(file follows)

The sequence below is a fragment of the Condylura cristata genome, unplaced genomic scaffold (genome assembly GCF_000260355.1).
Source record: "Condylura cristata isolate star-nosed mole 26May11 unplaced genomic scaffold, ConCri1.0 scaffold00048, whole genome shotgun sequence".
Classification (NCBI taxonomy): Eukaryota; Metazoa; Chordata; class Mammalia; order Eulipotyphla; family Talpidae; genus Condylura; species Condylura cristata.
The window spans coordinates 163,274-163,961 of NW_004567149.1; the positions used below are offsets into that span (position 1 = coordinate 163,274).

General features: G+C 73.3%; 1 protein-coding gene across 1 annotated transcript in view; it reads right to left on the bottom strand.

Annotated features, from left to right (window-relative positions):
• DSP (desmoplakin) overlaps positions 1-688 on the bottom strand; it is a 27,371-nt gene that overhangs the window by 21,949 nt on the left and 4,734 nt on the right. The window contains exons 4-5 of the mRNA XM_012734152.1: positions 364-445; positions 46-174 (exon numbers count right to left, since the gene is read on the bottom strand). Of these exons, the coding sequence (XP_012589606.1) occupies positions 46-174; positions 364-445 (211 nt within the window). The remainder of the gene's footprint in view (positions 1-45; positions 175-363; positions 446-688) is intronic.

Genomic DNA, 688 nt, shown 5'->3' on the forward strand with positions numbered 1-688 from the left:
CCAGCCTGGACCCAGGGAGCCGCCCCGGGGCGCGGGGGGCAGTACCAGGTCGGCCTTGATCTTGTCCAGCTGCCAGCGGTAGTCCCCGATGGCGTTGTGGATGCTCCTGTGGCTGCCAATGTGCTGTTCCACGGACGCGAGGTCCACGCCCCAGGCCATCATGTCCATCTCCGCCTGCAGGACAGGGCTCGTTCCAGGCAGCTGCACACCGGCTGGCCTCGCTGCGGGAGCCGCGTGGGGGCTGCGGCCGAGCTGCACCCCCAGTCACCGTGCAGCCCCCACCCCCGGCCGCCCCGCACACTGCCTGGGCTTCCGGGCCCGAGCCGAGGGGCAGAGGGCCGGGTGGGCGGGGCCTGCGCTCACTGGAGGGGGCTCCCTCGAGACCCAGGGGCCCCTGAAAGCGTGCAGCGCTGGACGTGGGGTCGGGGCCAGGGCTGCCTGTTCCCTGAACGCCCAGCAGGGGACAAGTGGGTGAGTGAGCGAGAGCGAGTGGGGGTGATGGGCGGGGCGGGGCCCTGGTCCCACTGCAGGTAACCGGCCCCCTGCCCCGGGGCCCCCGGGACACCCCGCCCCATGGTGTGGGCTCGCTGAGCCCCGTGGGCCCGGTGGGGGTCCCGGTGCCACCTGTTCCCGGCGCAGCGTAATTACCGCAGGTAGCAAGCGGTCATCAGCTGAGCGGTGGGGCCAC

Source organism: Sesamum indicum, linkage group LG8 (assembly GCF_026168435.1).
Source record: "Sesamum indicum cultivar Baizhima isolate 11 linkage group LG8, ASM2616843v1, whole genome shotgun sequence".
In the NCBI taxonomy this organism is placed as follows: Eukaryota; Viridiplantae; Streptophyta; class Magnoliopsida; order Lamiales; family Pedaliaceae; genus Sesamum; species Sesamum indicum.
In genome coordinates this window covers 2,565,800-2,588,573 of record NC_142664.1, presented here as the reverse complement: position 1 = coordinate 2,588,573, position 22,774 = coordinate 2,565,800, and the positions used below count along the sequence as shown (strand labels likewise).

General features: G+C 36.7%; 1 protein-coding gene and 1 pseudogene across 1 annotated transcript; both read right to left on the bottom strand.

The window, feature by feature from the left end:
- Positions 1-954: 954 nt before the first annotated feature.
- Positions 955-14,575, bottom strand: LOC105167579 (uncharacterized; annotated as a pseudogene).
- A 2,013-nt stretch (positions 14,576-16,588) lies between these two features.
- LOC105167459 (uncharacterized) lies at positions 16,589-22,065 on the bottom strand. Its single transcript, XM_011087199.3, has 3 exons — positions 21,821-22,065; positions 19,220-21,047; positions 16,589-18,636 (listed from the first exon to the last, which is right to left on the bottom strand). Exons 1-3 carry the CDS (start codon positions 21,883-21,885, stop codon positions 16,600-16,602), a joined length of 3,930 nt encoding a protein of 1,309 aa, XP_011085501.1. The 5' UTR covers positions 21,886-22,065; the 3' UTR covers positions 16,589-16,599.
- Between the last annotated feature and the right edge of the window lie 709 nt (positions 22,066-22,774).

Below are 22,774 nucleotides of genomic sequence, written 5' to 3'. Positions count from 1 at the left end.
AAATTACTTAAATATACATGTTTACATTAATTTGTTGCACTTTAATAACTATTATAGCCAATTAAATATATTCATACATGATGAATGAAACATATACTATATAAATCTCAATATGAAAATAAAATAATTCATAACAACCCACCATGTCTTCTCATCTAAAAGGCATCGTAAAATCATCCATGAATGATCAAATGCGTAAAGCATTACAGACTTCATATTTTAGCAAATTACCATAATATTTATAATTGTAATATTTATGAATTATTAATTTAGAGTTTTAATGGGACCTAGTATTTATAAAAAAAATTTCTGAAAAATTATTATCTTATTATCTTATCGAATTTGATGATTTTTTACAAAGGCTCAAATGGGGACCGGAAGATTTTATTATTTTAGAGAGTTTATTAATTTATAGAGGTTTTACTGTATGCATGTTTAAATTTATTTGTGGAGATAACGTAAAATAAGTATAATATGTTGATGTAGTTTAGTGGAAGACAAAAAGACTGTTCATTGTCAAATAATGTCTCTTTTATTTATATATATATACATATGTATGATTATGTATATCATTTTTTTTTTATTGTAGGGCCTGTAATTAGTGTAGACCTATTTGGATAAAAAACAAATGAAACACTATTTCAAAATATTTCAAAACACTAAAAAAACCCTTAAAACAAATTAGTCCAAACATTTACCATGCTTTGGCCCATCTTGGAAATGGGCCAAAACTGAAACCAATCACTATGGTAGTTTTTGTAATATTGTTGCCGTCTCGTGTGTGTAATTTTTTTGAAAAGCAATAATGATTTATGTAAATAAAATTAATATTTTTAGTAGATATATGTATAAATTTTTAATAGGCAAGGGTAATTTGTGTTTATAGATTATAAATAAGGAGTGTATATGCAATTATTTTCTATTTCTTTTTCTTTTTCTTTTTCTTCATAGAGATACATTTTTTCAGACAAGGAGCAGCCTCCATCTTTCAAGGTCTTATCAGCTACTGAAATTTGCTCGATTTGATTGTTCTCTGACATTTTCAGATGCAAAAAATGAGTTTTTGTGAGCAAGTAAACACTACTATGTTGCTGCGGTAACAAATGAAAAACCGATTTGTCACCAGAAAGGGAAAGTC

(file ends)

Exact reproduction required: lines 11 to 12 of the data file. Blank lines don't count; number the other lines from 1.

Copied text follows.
Source record: "Sesamum indicum cultivar Baizhima isolate 11 linkage group LG8, ASM2616843v1, whole genome shotgun sequence".
In the NCBI taxonomy this organism is placed as follows: Eukaryota; Viridiplantae; Streptophyta; class Magnoliopsida; order Lamiales; family Pedaliaceae; genus Sesamum; species Sesamum indicum.